Hmm, I wonder why not? Because in better days, it was touted as "A Real American Hero", a catchphrase unacceptable among today's leftists? If he's got a negative view of GI Joe, that's not cool. But at least he has the audacity at the end to say:
“Yeah, it’s true,” says Jaeger. “We all love this stuff – I’ll freely admit it. And we wanted to create a family-friendly exhibition with multiple doorways leading in. Comic book aficionados will love Zeck’s work. Art historians can sink their teeth into it. Cartoonists can steal Zeck’s techniques. Boomers who grew up with these comics can go back in time. And an 8-year-old Batman fan can love seeing Zeck’s work right now. We’re all fans, too – and that’s what we tried to express here.”

I’d say they succeeded.
I'm sure they have, but hope they didn't take any PC routes in setting up the exhibits for display. And what they say here about the story becoming meaningless if nobody's reading it is something perfectly describing speculator purchasers, who only care about slabbing the back issues in a quixotic hope they'll becoming whopping rich from increasing value someday. So I hope the writer at the newspaper realizes what a disaster monetary collectors have been for the reputation of the medium, turning it effectively into a joke nobody in the MSM actually wants to complain about. Why, do they even care about all the degradation the Punisher's been through these past years at the hands of PC, after all the hard work Zeck did as one of Frank Castle's artists years before? Guess that never occurred to them either.

I think it's great Zeck's getting this exhibition where everybody can admire his art. But maybe some news reporters will want to lament how successive generations of artists and writers have done his past efforts a disfavor with all their political correctness that's taking away from the impact of the older stories. Alas, no chance they'll be willing to do it.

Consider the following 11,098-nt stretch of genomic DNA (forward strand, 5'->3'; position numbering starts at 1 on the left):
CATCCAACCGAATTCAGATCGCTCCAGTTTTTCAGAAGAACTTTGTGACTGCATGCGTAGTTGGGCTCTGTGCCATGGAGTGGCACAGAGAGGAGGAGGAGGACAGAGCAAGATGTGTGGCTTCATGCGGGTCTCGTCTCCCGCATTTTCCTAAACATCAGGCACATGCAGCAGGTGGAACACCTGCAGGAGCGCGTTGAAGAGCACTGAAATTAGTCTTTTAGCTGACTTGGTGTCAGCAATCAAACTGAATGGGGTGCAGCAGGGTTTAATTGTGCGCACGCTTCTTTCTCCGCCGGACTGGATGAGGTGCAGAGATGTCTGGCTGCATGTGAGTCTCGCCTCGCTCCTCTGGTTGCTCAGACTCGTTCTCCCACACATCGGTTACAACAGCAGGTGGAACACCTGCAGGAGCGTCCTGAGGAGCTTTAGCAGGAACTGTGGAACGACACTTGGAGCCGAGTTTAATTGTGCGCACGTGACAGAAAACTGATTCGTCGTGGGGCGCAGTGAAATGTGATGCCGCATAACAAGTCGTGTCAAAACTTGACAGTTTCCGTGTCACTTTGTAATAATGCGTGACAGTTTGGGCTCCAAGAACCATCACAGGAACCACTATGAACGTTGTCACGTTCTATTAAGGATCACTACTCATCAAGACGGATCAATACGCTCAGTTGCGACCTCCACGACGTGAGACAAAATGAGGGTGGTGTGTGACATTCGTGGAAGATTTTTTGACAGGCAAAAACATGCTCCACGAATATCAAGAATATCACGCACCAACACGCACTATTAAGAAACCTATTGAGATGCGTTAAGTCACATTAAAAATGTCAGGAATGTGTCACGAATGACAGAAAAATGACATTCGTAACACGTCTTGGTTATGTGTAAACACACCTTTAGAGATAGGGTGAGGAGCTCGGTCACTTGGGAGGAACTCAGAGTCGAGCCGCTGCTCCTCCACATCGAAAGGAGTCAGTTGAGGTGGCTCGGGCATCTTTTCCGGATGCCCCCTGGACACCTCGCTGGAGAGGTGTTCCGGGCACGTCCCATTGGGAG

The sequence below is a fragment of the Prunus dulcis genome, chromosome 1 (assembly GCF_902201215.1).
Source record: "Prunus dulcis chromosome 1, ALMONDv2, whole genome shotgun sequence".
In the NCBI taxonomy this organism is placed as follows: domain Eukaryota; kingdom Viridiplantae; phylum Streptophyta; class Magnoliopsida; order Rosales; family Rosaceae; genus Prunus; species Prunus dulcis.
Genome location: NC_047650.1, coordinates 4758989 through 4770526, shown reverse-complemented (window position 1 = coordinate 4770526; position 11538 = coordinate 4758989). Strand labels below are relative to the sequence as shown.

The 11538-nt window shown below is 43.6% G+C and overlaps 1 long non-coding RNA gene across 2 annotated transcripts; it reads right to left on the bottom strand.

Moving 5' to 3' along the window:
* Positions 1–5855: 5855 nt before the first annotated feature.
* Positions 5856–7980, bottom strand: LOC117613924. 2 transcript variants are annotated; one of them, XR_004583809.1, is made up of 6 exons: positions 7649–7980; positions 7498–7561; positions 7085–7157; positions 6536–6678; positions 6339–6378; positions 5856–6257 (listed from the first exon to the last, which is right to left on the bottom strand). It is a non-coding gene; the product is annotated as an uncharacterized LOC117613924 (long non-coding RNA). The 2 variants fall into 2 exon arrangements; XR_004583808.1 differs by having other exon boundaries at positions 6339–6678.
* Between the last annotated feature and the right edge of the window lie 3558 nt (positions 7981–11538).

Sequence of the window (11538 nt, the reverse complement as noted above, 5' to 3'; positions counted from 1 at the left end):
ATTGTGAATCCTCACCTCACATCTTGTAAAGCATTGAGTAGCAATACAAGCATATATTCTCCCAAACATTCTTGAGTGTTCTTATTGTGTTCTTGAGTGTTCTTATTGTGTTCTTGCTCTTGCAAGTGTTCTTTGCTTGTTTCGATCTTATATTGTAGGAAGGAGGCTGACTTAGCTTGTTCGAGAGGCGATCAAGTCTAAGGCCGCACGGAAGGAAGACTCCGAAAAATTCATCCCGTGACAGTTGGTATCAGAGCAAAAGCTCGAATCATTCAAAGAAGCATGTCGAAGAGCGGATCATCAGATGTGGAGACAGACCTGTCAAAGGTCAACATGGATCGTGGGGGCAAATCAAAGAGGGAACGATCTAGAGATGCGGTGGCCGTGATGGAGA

Labels: , , , , , , , ,

About me

  • I'm Avi Green
  • From Jerusalem, Israel
  • I was born in Pennsylvania in 1974, and moved to Israel in 1983. I also enjoyed reading a lot of comics when I was young, the first being Fantastic Four. I maintain a strong belief in the public's right to knowledge and accuracy in facts. I like to think of myself as a conservative-style version of Clark Kent. I don't expect to be perfect at the job, but I do my best.
My profile



  • avigreen2002@yahoo.com
  • Fansites I Created

  • Hawkfan
  • The Greatest Thing on Earth!
  • The Outer Observatory
  • Earth's Mightiest Heroines
  • The Co-Stars Primer
  • Realtime Website Traffic

    Comic book websites (open menu)

    Comic book weblogs (open menu)

    Writers and Artists (open menu)

    Video commentators (open menu)

    Miscellanous links (open menu)

  • W3 Counter stats
  • Bio Link page
  • blog directory Bloggeries Blog Directory View My Stats Blog Directory & Search engine eXTReMe Tracker Locations of visitors to this page  
    Flag Counter

    This page is powered by Blogger. Isn't yours?

    make money online blogger templates

Older Posts Newer Posts

The Four Color Media Monitor is powered by Blogspot and Gecko & Fly.
No part of the content or the blog may be reproduced without prior written permission.
Join the Google Adsense program and learn how to make money online.